Early Mister Twister Front Cover

In 1973, Glynn Carver started a revolution in the tackle industry by adding movement to soft plastics.  Prior to that, all soft plastics were straight and provided no movement on their own.  Glynn Carver and his company Mister Twister added movement and today in Early Mister Twister we’ll look at one of his early catalogs.

Since there is no date in this magazine, it’s difficult to tell what year it was produced.  Reading the introduction on page 2, it says, “…has searched for the final touch which would all but instill them with the spark of life.  At long last, it has happened.”

Early Mister Twister Page 2

The words “has happened” lead me to believe that this is a first-year catalog, printed in 1973.  The introduction also speaks of the unique idea Carver had and the time it took him to get the bait just right.  It’s not easy to design a mold, especially on the first try, that will provide the right tail thickness coupled with the softness of the plastic, to make a bait that will either work, or not.

Page three starts the product selection of Mister Twister baits.  And this first bait was simply called the Mister Twister.  Offered in three sizes and 18 colors, the Mister Twister was essentially what would become known as a ribbon tail worm, except for the 4-inch version which would just become known as a curl tail grub.  These are the baits that put the company on the map with their long curly tail, the first of its kind in the industry.

Early Mister Twister Page 3
Early Mister Twister Page 4

Next on page four, they featured their first-generation lizard, without the curly tail legs, along with two more mister twister grubs and a double tail grub.  Except for the lizard, these baits would become mainstays of the Mister Twister brand for decades and are still sold today.  In fact, they were so popular they sold these bait OEM to several other companies.

If you were a bass angler in the 1970s and ‘80s, there is no way you didn’t throw the baits offered on page five.  The Mister Twister Phenom.  Originally offered in three sizes, 4-, 6-, and 8-inches, this worm became the standard for all bass anglers in the 1970s.  A few years later they would come out with a 5 1/4-inch version along with 10- and 12-inch models.

Not long after the Phenom was introduced, Tom Mann would debut the Jelly Wiggler in 1975, two years after the introduction of Mister Twister.  The difference between Mister Twister baits and the other companies’ baits was no one could match the thinness of the tail, or the action imparted by Mister Twister’s products.  Not to put down Tom Mann but his Jelly Wiggler didn’t wiggle at all unless it was reeled in at 15 miles-per-hour.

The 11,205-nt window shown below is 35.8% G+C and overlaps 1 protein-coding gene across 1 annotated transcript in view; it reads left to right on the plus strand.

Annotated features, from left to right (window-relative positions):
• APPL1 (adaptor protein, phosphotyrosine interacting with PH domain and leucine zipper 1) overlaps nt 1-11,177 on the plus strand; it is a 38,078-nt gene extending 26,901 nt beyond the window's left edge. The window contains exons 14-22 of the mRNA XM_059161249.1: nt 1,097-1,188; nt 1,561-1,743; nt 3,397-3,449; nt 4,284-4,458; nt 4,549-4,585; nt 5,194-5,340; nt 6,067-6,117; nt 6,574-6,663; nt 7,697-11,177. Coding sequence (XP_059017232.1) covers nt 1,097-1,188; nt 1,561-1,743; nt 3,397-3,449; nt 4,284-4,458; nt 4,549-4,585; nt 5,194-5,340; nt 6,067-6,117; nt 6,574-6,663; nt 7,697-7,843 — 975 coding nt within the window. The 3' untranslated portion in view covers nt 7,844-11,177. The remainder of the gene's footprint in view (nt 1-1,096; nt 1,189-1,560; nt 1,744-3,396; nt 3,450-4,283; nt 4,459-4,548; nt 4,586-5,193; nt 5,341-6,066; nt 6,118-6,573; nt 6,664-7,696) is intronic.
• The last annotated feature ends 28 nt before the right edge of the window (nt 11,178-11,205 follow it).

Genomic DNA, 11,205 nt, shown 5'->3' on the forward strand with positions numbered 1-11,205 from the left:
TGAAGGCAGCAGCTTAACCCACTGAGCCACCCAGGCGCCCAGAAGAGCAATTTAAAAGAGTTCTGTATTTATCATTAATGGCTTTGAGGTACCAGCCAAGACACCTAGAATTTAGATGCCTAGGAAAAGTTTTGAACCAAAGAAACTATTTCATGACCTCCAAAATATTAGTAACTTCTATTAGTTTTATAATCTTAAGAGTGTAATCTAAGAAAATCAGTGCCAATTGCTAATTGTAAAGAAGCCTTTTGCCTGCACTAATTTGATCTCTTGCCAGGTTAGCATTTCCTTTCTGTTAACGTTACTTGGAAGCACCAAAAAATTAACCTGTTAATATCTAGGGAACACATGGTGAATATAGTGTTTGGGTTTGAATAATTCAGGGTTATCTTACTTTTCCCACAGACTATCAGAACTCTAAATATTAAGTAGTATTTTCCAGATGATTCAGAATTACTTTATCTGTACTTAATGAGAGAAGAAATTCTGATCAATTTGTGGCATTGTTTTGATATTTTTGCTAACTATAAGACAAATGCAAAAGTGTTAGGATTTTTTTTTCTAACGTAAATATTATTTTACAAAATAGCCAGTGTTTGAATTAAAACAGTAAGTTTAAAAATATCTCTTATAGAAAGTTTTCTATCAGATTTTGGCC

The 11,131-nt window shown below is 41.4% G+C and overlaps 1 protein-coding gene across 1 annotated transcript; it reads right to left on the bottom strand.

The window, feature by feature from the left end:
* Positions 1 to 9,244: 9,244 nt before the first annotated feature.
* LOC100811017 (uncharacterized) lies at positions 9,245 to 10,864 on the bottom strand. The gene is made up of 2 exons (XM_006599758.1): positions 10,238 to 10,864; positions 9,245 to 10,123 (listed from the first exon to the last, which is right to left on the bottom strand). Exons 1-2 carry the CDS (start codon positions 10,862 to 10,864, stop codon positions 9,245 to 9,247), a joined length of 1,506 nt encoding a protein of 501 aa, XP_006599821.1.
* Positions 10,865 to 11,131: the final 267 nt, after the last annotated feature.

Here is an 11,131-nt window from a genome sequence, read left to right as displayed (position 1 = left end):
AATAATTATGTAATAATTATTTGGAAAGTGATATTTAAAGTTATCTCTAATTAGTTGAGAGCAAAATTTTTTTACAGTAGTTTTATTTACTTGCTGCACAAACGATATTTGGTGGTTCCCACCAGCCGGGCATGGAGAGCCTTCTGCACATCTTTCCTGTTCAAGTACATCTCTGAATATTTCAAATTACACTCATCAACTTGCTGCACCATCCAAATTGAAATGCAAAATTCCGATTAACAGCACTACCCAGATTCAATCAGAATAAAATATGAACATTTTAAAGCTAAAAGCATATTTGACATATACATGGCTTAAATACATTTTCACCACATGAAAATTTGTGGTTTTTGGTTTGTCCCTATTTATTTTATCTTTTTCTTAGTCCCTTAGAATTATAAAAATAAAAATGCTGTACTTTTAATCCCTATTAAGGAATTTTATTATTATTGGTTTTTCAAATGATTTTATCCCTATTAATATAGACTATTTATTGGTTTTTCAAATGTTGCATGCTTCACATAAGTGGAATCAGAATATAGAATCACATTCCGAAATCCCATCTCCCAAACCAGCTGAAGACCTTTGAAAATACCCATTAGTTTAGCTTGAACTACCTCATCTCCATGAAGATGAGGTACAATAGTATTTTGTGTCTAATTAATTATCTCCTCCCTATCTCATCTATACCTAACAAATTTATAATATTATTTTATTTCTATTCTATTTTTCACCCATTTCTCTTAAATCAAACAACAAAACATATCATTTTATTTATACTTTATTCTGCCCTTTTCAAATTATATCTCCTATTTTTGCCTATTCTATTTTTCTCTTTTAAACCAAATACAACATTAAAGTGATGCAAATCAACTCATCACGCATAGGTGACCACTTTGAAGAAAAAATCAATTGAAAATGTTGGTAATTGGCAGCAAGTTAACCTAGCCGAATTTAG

Early Mister Twister Page 5

The final bait on page five that I must mention is not necessarily a freshwater bait but a bait we sold tons of at the shop I worked at.  The Bal-E-Hoo.  The Bal-E-Hoo was more of a saltwater bait in our area of southern California and being that Mister Twister came from Louisiana, I’m pretty sure it was designed for redfish and speckled trout.  I can tell you one thing, it caught the heck out of the intercoastal fish off the California coast.

When it comes to the rest of the catalog, pages six through 11 consisted of rigged versions of the same baits along with Mister Twister’s version of the Beetle Spin.

Before we leave these pages, there are two other cool items to talk about.  Both are on page 10.  First off are the spinnerbaits at the top of the page.  Nothing too miraculous about these baits but this was the era that if you weren’t selling a spinnerbait, you weren’t in the business.  The baits had an interesting design in that the line tie was a barrel swivel and there was no skirt.  The bait was rigged solely with a Mister Twister 4-inch grub.

Early Mister Twister Page 10

The next important thing on this page was in the bottom right-hand corner.  It was an advertisement that states, “Imitation is the sincerest form of flattery. (Boy are we flattered).”

This advertisement says at the time there were no less than 15 other companies that had started making curl-tail worms.  This leads me to believe that this catalog may have been printed after 1973.

The final page with any substance is the back cover where again Mister Twister is touting the Phenom worm.  This time they’re talking about the multicolors in the bait, of which there were 13.  These colors were all fire tails.

Without a doubt, Glynn Carver changed the world of soft plastics.  His introduction of the curly tail is as important as Fred Young’s Big-O is to the evolution of the crankbait.

For the complete catalog, please see the gallery below.

For more on Mister Twister, please click on this link.

Galley – Early Mister Twister